The geomungothe Korean six-stringed fretted zitheris one of the oldest string instruments in the world, the combination of paulownia and chestnut wood body and twisted silk strings dating to the fourth century. The geomungo is at the heart of Black String, an exciting quartet led by Yoon Jeong Heo, in whose hands this most traditional of instruments spans the centuries, embracing ancient rhythms and textures and aesthetics more akin to rock music. Aram Lee on daegeum, danso (bamboo flutes) and yanggeum (hammered dulcimer), Min Wang Hwang on vocals, janggu (double-headed drum) and percussion are rooted firmly in tradition, while New York jazz-trained guitarist Jean Oh's pedals-driven electric guitar and deft electronics lend the music a contemporary edge. The results are never less than compelling.
The restless stirrings of flute, strings and cymbals announce "Seven Beats," with the geomungo's peculiarly dark bass notes and a slow but insistent frame drum an ominous portent of the storm to come. The rhythmic intensity increments, electric and silk strings exchange short phrases and then lock in powerful riffing, as crashing cymbals and piercing flute stoke the fires. The music recedes, only to swell once more, guitar, geomungo and flute riffing in heady unison. The three move back and forth between looser individual lines and close-knit choreography, driven all the while by Hwang's pulsating frame drums. It's a stirring opener that whets the appetite.
Electronics softly color the folkloric, flute-led "Growth Ring," both sets of strings alternating between rhythmic comping and melodic unison lines on this lyrical feature for the smaller bamboo flute. The full range of the geomungo's armoury is heard on the dramatic folk-metal that is "Mask Dance." Heo works her bamboo pick hard as she deals doomy riffs, seductive bent notes and lightning plucking, like a cross between John Lee Hooker and Tony Iommi; Hwang's shamanistic vocal cries reference ancient pansori traditions while Oh's soaring whammy notes are more Knitting Factory in design.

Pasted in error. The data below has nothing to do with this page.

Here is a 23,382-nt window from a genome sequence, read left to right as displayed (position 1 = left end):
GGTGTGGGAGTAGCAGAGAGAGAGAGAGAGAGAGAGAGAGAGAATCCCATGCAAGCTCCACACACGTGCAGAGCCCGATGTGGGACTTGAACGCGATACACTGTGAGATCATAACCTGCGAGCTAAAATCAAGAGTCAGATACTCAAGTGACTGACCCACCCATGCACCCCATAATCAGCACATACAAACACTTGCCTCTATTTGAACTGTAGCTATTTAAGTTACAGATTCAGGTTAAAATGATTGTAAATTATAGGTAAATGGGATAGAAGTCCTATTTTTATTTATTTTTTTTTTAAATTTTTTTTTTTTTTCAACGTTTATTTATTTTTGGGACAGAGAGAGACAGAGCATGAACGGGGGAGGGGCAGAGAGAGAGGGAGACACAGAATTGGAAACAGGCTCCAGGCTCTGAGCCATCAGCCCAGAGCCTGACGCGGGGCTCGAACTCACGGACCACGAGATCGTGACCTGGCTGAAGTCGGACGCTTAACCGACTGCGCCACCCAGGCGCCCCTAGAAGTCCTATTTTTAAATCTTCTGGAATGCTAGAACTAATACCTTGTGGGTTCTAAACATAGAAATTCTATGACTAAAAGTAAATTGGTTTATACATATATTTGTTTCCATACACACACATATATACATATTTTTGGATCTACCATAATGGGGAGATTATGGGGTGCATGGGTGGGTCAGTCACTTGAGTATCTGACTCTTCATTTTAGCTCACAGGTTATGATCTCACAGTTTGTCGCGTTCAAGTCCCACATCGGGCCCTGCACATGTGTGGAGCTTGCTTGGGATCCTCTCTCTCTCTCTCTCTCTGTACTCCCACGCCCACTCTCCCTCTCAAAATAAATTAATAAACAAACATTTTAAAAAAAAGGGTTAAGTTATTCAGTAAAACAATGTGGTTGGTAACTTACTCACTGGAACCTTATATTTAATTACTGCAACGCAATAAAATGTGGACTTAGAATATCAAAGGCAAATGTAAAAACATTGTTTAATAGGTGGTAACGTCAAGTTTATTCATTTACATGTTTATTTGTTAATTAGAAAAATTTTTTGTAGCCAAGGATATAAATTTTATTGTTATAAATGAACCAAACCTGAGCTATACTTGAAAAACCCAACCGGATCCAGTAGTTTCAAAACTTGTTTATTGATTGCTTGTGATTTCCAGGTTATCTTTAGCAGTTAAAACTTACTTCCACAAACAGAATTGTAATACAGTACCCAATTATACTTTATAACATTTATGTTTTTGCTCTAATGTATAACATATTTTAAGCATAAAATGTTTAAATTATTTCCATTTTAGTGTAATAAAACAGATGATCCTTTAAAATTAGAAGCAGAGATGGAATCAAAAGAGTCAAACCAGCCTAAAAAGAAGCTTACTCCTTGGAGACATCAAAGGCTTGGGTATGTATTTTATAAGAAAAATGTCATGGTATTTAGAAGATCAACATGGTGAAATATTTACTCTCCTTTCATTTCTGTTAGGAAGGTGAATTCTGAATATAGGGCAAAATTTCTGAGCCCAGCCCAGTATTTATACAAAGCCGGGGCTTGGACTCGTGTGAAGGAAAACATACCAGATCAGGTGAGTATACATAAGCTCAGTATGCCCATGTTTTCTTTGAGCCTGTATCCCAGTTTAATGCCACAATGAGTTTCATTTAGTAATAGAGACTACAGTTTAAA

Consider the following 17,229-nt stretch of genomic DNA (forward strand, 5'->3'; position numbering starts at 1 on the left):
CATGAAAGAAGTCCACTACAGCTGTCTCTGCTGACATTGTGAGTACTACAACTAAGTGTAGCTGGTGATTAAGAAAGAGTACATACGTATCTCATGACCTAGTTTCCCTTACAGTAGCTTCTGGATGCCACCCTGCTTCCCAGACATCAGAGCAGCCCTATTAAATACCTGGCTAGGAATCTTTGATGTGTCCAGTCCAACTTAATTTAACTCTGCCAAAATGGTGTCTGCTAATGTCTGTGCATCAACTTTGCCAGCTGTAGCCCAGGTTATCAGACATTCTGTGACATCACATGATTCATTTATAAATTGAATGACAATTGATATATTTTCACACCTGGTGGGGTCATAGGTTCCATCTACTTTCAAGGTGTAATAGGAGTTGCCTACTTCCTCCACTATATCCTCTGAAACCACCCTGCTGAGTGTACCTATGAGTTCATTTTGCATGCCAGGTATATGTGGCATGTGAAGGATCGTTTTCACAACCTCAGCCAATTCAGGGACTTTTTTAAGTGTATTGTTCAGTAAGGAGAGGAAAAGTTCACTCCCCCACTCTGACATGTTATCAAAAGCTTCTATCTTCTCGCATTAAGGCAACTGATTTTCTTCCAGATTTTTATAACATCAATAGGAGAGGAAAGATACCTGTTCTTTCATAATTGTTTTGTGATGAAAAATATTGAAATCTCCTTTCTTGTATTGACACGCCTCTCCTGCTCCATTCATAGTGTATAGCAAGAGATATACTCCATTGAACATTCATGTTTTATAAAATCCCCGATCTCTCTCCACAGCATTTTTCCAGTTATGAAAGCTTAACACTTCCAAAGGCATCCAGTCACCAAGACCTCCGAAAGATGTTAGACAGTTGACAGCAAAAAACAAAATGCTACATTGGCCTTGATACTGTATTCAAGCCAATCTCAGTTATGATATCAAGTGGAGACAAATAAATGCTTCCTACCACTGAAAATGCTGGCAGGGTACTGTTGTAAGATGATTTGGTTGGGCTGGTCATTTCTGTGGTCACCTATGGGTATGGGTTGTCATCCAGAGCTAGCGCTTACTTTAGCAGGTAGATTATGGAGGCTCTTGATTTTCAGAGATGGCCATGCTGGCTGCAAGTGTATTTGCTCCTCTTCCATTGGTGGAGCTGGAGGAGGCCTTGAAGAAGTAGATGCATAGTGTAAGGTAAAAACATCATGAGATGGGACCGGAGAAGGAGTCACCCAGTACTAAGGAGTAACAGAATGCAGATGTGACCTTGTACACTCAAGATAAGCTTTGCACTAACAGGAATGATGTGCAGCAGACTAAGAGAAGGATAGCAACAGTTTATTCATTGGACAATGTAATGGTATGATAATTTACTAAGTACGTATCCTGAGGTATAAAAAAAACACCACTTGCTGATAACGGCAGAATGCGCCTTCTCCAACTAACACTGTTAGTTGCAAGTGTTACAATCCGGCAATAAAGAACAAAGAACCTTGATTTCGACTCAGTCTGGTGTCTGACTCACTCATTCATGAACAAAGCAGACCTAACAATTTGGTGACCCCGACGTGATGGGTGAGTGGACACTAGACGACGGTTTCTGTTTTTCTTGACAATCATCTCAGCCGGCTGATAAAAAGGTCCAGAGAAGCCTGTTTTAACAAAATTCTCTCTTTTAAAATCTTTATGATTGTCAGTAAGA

Heo employs bow and loop pedal to effect a low drone on "Flowing, Floating," a mesmerizing drum and geomungo dialogue in the sanjo tradition (drums and improvising instrument) inspired by the Esbjorn Svensson Trio's take on Nusrat Fateh Ali Khan's "The Face of Love." Hwang's plaintive vocals and reedy-sounding flute are centre stage on "Song from Heaven," a traditional Korean love song colored by gentle gong, echoing guitar and intermittent geomungo pulses. "Dang, Dang, Dang," alludes onomatopoeically to Heo's punchy geomungo rhythms, as unison riffs alternate with melodic lines. Oh unleashes power chords and restless string scratching while Lee shines on an extended flute solo, flitting in and out of sync with the guitarist on a stirring ensemble piece.
There's greater collective abstraction about "Strangeness Moon," Heo's bow once more drawing deep drone from the geomungo's strings, as flute and guitar flirt lightly over sotto voce rattling percussion on a tune that threatens, but never quite manages, to take off.
Black String's Mask Dance is a hypnotic journey through traditions old and new. The potential of the meeting between two such distinct worlds doesn't always sound quite as fully realized as it might be, but on the whole the potent chemistry on this adventurous recording holds the promise of even greater things to come.
Seven Beats; Growth Ring; Mask Dance; Flowing, Floating; Song From Heaven; Dang, Dang, Dang; Strangeness Moon
Yoon Jeong Heo: geomungo; Jean Oh: guitar, electronics; Aram Lee: daegeum, yanggeum, danso; Min Wang Hwang: voice, janggu, percussion.
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